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  5. Globally Harmonized System of Classification and Labelling of Chemicals (GHS)

Globally Harmonized System of Classification and Labelling of Chemicals (GHS)

(May be found on means of containment during transport)

The Globally Harmonized System of Classification and Labeling of Chemicals (GHS) is an international guideline published by the United Nations. The GHS aims to harmonize the classification and labeling systems for all sectors involved in the life cycle of a chemical (production, storage, transport, workplace use, consumer use and presence in the environment).

The GHS has nine symbols used to convey specific physical, health and environmental hazard information. These symbols are part of a pictogram that is diamond shaped and includes the GHS symbol in black on a white background with a red frame. The pictogram is part of the GHS label, which also includes the following information:

  • Signal word
  • Hazard statement
  • Precautionary statements
  • Product identifier
  • Supplier identification

GHS pictograms are similar in shape to transport labels; however, transport labels have backgrounds of different colors.

The elements of the GHS that address signal words and hazard statements are not expected to be adopted in the transport sector. For substances and mixtures covered by the UN Recommendations on the Transport of Dangerous Goods, Model Regulations, the transport labels for physical hazards will have precedence. In transport, a GHS pictogram for the same (or lesser) hazard as the one reflected by the transport label or placard should not be present, but it could exist on the package.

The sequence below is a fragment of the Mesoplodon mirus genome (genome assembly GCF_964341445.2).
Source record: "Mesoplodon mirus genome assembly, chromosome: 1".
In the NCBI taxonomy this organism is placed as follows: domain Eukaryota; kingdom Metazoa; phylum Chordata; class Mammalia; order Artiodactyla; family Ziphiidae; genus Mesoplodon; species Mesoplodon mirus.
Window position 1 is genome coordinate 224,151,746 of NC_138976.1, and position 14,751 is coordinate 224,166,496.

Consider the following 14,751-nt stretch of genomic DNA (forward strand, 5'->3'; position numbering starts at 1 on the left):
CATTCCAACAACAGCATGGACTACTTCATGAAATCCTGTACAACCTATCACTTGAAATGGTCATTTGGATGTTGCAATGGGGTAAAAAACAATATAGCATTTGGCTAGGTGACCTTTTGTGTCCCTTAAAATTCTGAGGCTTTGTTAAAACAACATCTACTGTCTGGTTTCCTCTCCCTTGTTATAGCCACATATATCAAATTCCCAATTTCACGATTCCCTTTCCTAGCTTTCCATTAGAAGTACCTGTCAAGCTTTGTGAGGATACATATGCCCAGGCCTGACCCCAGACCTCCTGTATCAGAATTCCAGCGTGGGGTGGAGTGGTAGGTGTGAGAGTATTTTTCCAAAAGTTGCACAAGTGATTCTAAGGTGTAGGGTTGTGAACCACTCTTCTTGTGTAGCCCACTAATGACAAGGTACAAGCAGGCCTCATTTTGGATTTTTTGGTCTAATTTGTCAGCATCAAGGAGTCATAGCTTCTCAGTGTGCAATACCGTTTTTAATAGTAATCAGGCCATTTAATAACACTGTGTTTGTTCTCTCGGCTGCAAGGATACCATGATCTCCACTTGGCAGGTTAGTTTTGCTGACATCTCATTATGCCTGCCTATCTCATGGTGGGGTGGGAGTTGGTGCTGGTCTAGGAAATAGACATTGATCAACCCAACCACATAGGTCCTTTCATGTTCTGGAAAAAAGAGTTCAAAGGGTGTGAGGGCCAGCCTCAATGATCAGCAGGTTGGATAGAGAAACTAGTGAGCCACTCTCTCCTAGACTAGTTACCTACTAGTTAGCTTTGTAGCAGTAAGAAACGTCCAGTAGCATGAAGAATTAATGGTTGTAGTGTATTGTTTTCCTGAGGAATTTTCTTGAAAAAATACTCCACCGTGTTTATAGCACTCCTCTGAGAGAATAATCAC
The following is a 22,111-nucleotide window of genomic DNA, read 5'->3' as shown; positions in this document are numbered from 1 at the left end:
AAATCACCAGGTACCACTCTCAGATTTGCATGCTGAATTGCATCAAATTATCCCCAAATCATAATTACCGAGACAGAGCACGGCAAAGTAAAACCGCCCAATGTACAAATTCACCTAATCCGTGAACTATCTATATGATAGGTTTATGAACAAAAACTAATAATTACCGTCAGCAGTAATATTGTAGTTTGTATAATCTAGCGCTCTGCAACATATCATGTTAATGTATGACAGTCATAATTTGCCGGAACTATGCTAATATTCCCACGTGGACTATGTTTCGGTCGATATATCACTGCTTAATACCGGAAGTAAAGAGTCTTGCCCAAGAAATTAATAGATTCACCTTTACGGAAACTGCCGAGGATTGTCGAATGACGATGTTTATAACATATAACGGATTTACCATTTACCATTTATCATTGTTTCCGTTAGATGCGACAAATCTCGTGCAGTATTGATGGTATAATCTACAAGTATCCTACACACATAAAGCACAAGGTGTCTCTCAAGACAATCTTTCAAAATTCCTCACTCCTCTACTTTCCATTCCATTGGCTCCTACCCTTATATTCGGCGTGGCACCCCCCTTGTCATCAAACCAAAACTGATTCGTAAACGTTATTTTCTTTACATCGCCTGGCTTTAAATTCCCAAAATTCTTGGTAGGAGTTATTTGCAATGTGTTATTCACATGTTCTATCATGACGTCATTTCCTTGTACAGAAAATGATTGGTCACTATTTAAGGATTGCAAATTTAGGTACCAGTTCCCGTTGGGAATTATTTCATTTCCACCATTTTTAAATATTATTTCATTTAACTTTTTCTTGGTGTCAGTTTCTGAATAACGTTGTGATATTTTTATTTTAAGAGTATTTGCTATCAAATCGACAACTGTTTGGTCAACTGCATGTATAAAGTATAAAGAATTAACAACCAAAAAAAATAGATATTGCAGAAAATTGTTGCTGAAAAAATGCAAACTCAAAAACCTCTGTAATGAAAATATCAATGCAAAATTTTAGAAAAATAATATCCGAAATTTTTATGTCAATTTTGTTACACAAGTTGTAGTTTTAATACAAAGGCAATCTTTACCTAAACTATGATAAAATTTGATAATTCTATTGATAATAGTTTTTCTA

Example of GHS labeling:
Outer and Inner package: Box with flammable liquid transport label and plastic bottle with GHS hazard warning label
Outer Packaging:
Box with flammable
liquid transport label
Inner Packaging:
Plastic bottle with
GHS hazard warning
label
Single Packaging:
200 L (55 US gallon) drum with a flammable liquid transport label combined with GHS hazard warning label

In some cases, such as on drums or international bulk containers (IBCs), which must address information for all sectors, the GHS label may be found in addition to the required transport labels and placards. Both types of labels (GHS and transport) will differ in a way that will make them easy to identify during an emergency.

GHS Pictograms Physical hazards GHS Pictograms Health and Environmental hazards
Explosive;

Self-reactive;

Organic peroxide
Skin corrosion;

Serious eye damage
Flammable;

Pyrophoric;

Self-reactive;

Organic peroxide;

self-heating;

Emits flammable gases when in contact with water
Acute toxicity (harmful);

Skin sensitizer;

Irritant (skin and eye);

Narcotic effect;

Respiratory tract irritant;

Hazardous to ozone layer (environment)
Oxidizer Respiratory sensitizer;

Mutagen;

Carcinogen;

Reproductive toxicity;

Target organ toxicity;

Aspiration hazard
Gas under pressure Hazardous to aquatic environment
Corrosive to metals Acute toxicity (fatal or toxic)
Date Modified:
2016-08-25